Frequently Asked Questions

Q. My spouse works full time. I have no income except Child Benefit and Working Tax Credit. My son aged 4 has only just been awarded the middle rate care of D.L.A (£54.45 wk), due to his illness. Do I have a claim for CA. I do look after him, but do not feel that I will be entitled.

A. As we have said before, if you or any member of your family is awarded D.L.A for the first time or a higher level of D.L.A. You should have a full benefits check done right away, as any award of D.L.A can mean extra money for you or your carer. You do have a claim for CA at £61.35 weekly. You should claim using form DS700 available at benefits agencies or advice centres. You must backdate the claim to when your son's award started.

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Q. I care for and live alone with my disabled mother in her house. She has A.A at the high rate £81.30 weekly. I have Contribution Based Employment Support Allowance (ESA) in my own right of £108.15 with a means tested top-up at £15.55 weekly giving me £123.70 weekly ESA, this is my only income. I have no savings. I phoned my local Benefits Agency to ask about Carers Allowance and was told that as I had ESA there was no point in me claiming, as I would not be paid any Carers Allowance. Is this correct?

A. What the Benefit Agency is saying is correct. You are unable to be paid both of these benefits at the same time. However you should still claim Carers Allowance, you will not receive payment, but you will be eligible for the Carer Premium in your ESA applicable amount. Your present income (£123.70 ESA) will go up by the value of the Carer premium (£34.20) giving you £157.90 weekly ESA. Your mother should also seek advice about her Council Tax and her other benefit entitlement.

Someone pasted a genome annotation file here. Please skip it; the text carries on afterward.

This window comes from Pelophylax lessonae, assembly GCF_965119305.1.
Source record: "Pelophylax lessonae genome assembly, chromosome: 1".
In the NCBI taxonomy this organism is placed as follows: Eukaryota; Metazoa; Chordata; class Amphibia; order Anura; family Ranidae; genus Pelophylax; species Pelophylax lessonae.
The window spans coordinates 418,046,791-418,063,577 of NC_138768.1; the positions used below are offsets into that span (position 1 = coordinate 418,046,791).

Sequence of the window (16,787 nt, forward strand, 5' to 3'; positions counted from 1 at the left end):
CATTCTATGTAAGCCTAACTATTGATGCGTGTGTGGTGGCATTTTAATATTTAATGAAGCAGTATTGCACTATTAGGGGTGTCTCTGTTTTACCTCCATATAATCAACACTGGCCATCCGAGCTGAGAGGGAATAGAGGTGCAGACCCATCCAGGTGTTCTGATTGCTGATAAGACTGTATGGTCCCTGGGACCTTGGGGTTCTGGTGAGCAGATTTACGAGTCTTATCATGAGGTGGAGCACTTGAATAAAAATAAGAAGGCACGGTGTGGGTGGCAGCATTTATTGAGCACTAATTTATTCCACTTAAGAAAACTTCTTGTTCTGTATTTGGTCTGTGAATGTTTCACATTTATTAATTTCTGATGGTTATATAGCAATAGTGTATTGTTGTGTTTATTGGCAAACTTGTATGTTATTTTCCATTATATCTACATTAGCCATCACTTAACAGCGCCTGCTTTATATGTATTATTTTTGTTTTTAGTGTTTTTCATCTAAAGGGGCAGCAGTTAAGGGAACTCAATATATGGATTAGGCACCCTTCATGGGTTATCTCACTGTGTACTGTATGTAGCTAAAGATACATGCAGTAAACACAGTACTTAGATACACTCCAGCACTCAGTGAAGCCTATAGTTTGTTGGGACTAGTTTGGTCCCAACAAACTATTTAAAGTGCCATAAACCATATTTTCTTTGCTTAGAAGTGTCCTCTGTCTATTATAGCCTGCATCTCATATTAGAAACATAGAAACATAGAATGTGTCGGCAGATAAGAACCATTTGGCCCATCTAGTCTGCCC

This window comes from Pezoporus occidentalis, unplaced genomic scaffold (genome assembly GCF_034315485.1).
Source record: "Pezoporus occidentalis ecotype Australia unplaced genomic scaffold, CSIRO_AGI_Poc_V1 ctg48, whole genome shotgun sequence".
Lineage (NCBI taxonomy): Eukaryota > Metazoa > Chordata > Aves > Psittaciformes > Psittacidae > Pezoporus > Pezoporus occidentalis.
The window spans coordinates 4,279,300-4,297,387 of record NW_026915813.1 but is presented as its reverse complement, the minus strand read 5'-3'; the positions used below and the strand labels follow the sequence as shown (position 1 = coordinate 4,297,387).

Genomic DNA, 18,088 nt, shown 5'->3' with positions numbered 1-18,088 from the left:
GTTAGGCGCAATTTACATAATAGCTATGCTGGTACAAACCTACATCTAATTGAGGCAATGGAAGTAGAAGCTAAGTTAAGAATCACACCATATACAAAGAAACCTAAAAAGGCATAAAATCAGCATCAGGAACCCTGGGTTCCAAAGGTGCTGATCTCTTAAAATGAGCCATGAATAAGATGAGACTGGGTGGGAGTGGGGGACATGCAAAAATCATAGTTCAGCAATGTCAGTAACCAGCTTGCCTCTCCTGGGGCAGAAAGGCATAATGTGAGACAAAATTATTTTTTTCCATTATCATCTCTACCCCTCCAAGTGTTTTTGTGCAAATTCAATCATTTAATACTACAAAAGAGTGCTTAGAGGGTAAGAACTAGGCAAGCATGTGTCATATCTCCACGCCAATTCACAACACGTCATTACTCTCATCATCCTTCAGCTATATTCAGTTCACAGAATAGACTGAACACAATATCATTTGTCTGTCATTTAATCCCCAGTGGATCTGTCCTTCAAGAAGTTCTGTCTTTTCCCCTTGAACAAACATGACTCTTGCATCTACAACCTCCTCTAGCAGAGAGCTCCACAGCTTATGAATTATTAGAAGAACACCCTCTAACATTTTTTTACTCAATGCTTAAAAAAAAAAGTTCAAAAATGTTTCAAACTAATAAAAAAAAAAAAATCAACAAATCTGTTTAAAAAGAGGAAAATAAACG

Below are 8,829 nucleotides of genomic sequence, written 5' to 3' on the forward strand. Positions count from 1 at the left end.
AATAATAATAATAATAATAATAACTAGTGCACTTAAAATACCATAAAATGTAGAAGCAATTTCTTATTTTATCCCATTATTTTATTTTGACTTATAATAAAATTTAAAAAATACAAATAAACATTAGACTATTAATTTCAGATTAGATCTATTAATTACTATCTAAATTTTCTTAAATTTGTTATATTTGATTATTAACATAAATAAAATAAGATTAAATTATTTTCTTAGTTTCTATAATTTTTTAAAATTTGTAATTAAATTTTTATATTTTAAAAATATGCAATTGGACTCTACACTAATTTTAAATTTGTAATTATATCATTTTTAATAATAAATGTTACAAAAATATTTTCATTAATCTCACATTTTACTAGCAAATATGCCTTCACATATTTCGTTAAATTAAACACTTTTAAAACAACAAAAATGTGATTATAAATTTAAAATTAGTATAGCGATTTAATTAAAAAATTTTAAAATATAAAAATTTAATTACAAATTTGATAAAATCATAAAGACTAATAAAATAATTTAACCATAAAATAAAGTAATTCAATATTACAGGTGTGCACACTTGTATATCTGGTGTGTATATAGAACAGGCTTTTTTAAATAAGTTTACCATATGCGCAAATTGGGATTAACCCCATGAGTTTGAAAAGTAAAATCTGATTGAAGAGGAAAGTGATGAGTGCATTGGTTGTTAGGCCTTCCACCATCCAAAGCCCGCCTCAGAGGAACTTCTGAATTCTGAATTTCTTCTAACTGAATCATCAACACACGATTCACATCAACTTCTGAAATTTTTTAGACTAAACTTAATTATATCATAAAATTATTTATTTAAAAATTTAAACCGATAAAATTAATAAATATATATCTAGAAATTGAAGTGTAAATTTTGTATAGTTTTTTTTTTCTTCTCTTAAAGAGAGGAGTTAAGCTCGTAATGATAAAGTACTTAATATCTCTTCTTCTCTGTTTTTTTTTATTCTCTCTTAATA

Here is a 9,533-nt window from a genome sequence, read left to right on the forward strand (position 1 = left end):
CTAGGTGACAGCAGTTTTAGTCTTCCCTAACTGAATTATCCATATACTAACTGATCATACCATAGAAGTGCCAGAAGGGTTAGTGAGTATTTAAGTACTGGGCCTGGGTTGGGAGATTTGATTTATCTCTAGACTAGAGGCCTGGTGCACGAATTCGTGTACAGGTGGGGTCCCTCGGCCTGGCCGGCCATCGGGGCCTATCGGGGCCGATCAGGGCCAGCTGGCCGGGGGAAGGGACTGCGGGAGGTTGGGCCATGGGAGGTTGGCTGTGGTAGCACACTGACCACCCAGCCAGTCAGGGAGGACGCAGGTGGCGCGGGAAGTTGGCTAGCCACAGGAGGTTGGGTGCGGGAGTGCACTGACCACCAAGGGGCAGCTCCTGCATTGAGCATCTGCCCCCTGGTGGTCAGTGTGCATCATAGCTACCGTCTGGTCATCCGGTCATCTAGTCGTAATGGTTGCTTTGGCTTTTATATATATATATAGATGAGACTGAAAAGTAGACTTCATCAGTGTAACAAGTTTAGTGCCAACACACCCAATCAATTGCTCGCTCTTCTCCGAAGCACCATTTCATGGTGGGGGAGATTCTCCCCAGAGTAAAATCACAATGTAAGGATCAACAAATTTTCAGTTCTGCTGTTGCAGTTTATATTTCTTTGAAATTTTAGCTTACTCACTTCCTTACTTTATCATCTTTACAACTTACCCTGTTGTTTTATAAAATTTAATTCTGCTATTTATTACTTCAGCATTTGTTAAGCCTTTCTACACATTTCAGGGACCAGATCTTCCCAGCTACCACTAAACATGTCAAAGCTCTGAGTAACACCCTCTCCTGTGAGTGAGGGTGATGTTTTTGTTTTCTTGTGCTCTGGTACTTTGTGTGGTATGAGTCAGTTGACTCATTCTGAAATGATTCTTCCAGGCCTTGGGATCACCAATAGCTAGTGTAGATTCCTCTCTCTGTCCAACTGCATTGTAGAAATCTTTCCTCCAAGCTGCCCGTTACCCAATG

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Q. I am about to turn Pension Age November. I have had Carers Allowance for some years. I have been told that I should receive about £31 per week Retirement Pension. As this is less than I have with Carers Allowance, do I have to claim this pension in November?

A. Women can continue on CA after Pension Age (65 for men) if their Retirement Pension is less than their CA entitlements.

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Q. I am a single fit and health man. I claim IBJSA. I look after my disabled mother. Who lives alone, and has Pension Credit and A.A. I have been finding it difficult at the Jobcentre when I go into sign on. As they expect me to be available for work a lot more than I am able to allow, due to caring. I did ask about claiming I.S as a carer, but was told that I could not claim I.S as a carer due to not also claiming CA. I know that if I do claim CA my mother will lose a lot of her benefit. Can you help?


A. To be eligible for I.S, and therefore not be required to sign on or be available for work. You must be caring for someone who has in payment or is waiting to hear about a claim for, D.L.A middle or high rate care or A.A any rate or PIP. As your mother has A.A paid already you are eligible for I.S as a carer now regardless of whether you have claimed CA or not. Claim on 0800 0 55 66 88 or by using form A1 available from Benefits Agencies.

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Q. I look after my mother who lives alone and has A.A high rate and Pension Credit. I have I.S as a single parent with two children. Should I claim Carers Allowance?

A. No. Do not claim until you and your mother have a benefit check done. From what you say you could lose your mother £61.10 weekly (The Severe Disability Premium) by claiming Carers Allowance and you would only gain £34.20  (The Carer Premium) seek advice 01387  266 888 for possible ways round this rule.